matching and spousal specialization in homework and market production.
Investment in schooling raises wages and generates two kinds of returns in our
framework: a labor-market return and a marriage-market return because education
can affect the intra-marital share of the surplus one can extract from
marriage. When the returns to education and household roles are gender neutral,
men and women educate in equal proportions and there is pure positive
assortative matching in the marriage market. But if men and women have
different market returns or household roles, then there may be mixing in equilibrium
where some educated individuals marry uneducated spouses and those
who educate less extract a relatively larger share of the marital surplus. The
existence of large and frictionless marriage markets creates competition among
potential spouses, precludes bargaining and generates premarital investments
that are efficient. Given that the gender wage gap narrows with the level of education,
women’s labor-market return from schooling is higher than that of men.
Moreover, women’s household time obligations have declined over time, raising
their marriage-market return from schooling. Combining these two effects, we
explain why women now attain higher schooling levels than men.

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3-07 Technology Adoption, Bubbles and Productivity

David Zvilichovsky

 

Technology Adoption, Bubbles and Productivity
David Zvilichovsky

In this paper we study the impact of uncertain innovation on the concomitant time path of stock
market valuations and technology adoption. We specify the conditions which may produce
valuation and adoption profiles often associated with market ‘bubbles’. The paper evaluates post
bubble production and productivity in a setting which incorporates network externalities. When
externality forces are weak, a ‘bubbly’ profile will most likely entail over-adoption and wasted
resources. However, if a significant innovation is prone to positive network effects it is probable
that the ‘bubbly’ process boosts post bubble growth and productivity. Uncertainty and
externalities may amplify market valuations as well as adoption. We evaluate the probability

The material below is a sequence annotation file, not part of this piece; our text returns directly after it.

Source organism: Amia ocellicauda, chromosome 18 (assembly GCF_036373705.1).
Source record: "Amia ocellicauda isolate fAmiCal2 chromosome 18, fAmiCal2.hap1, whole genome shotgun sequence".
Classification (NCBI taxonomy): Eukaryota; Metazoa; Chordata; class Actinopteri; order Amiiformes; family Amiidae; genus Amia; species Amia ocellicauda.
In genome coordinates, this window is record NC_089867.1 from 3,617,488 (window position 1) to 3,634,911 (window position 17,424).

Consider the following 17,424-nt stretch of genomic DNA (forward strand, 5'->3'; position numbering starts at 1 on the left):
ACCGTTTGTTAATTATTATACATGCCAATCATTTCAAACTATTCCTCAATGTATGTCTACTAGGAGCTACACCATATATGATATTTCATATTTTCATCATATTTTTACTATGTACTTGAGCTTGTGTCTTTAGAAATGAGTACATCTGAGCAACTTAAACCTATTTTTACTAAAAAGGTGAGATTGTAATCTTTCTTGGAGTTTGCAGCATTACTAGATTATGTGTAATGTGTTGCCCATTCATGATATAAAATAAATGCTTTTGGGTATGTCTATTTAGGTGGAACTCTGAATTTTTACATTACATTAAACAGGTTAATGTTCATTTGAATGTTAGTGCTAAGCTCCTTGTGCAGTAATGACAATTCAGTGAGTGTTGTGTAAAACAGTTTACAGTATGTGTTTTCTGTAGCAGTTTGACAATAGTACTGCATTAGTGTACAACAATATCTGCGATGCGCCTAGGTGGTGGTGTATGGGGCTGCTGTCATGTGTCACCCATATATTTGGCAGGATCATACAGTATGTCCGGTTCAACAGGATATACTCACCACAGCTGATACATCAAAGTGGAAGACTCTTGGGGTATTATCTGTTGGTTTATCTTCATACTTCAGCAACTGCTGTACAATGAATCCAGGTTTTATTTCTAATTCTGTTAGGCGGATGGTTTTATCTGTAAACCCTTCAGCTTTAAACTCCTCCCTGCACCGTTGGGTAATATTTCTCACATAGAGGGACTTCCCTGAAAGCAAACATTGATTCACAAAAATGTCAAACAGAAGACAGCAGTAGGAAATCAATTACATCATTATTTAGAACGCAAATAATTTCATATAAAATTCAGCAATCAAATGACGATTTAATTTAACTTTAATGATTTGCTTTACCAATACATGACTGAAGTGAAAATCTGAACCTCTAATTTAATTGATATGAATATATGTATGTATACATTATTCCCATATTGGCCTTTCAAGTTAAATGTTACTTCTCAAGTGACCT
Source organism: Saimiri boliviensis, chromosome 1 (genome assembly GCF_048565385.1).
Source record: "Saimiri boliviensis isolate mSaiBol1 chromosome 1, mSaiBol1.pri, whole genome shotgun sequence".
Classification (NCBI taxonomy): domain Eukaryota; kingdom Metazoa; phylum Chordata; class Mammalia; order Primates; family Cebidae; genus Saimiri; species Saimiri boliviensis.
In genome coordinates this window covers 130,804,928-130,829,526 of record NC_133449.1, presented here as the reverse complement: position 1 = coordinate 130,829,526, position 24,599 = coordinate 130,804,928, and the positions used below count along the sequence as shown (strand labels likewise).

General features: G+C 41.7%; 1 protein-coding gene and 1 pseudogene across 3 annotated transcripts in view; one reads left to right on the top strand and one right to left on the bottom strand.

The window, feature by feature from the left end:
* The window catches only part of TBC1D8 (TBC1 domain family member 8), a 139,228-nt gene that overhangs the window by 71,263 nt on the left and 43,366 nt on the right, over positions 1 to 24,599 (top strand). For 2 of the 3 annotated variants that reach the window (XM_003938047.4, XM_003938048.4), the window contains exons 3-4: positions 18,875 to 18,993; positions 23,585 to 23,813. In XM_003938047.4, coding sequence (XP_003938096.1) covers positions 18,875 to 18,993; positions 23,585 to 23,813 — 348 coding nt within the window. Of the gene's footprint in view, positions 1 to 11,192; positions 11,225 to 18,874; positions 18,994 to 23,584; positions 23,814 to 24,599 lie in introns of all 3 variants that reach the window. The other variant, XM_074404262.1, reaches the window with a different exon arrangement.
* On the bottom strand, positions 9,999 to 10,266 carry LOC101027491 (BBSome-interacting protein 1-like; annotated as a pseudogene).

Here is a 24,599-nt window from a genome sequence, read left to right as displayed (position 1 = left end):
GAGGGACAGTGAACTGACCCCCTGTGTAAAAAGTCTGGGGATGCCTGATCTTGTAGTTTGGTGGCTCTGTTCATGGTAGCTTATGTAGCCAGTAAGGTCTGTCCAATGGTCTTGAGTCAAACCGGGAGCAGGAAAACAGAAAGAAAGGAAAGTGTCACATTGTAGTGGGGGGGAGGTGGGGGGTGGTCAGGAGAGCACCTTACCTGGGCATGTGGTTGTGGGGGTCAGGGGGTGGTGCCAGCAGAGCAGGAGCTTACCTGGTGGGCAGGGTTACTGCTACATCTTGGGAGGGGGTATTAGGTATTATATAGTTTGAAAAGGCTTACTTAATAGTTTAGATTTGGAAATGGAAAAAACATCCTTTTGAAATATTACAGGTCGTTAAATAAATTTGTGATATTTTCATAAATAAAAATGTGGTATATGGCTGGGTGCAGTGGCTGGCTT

that such a ‘bubbly’ process contributes to overall long term productivity under various
scenarios. The paper compares the qualitative results of the model to the Internet bubble and its
aftermath and provides a possible explanation for the path of valuation, adoption and
productivity during the period. We reason that the boom and bust cycle ending in 2000 may have
not been caused by irrational exuberance but rather by expectations for an uncertain technology
change, enhanced by inherent network externalities. We also claim that the magnitude of post
bubble US productivity growth, which is higher than any seen in 40 years, may have actually
been amplified as a result of the preceding boom and bust pattern.

JEL: N1, O14, O30, O40, E32, L1

Keywords: Bubbles, Innovation, Technology Adoption, Network Externalities, Productivity,
Decision under Uncertainty

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2-07 Immigration and the survival of social security: a political economy model

Edith Sand and Assaf Razin

 

Working paper #7-07 Immigration and the survival of social security: a political economy model
Edith Sand and Assaf Razin

In the political debate people express the idea that immigrants are good because they can help pay
for the old. The paper explores this idea in a dynamic political-economy setup. For this purpose we
develop an OLG political economy model of social security and migration. We characterize sub-game
perfect Markov equilibria where immigration policy and pay-as-you-go (PAYG) social security system
are jointly determined through a majority voting process. The main feature of the model is that immigrants
are desirable for the sustainability of the social security system because the political system is able
to manipulate the ratio of old to young and thereby the coalition which supports future high social
security benefits. We demonstrate that the older is the native born population the more likely is that
the immigration policy is liberalized and the social security system survives.

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1-07 Contractual Frictions and Global Sourcing

 

Pol Antràs and Elhanan Helpman

 

 

Working paper #1-07 Contractual Frictions and Global Sourcing
Pol Antràs and Elhanan Helpman

We generalize the Antràs and Helpman (2004) model of the international organization of
production in order to accommodate varying degrees of contractual frictions. In particular, we
allow the degree of contractibility to vary across inputs and countries. A continuum of firms
with heterogeneous productivities decide whether to integrate or outsource the production of
intermediate inputs, and from which country to source them. Final-good producers and their
suppliers make relationship-specific investments which are only partially contractible, both in
an integrated firm and in an arm’s-length relationship. We describe equilibria in which firms
with different productivity levels choose different ownership structures and supplier locations,
and then study the effects of changes in the quality of contractual institutions on the relative
prevalence of these organizational forms. Better contracting institutions in the South raise the
prevalence of offshoring, but may reduce the relative prevalence of FDI or foreign outsourcing.
The impact on the composition of offshoring depends on whether the institutional improvement
affects disproportionately the contractibility of a particular input. A key message of the paper
is that improvements in the contractibility of inputs controlled by final-good producers have
different effects than improvements in the contractibility of inputs controlled by suppliers.

Keywords: contractual frictions, trade, FDI, sourcing.
JEL Classification: D23, F10, L23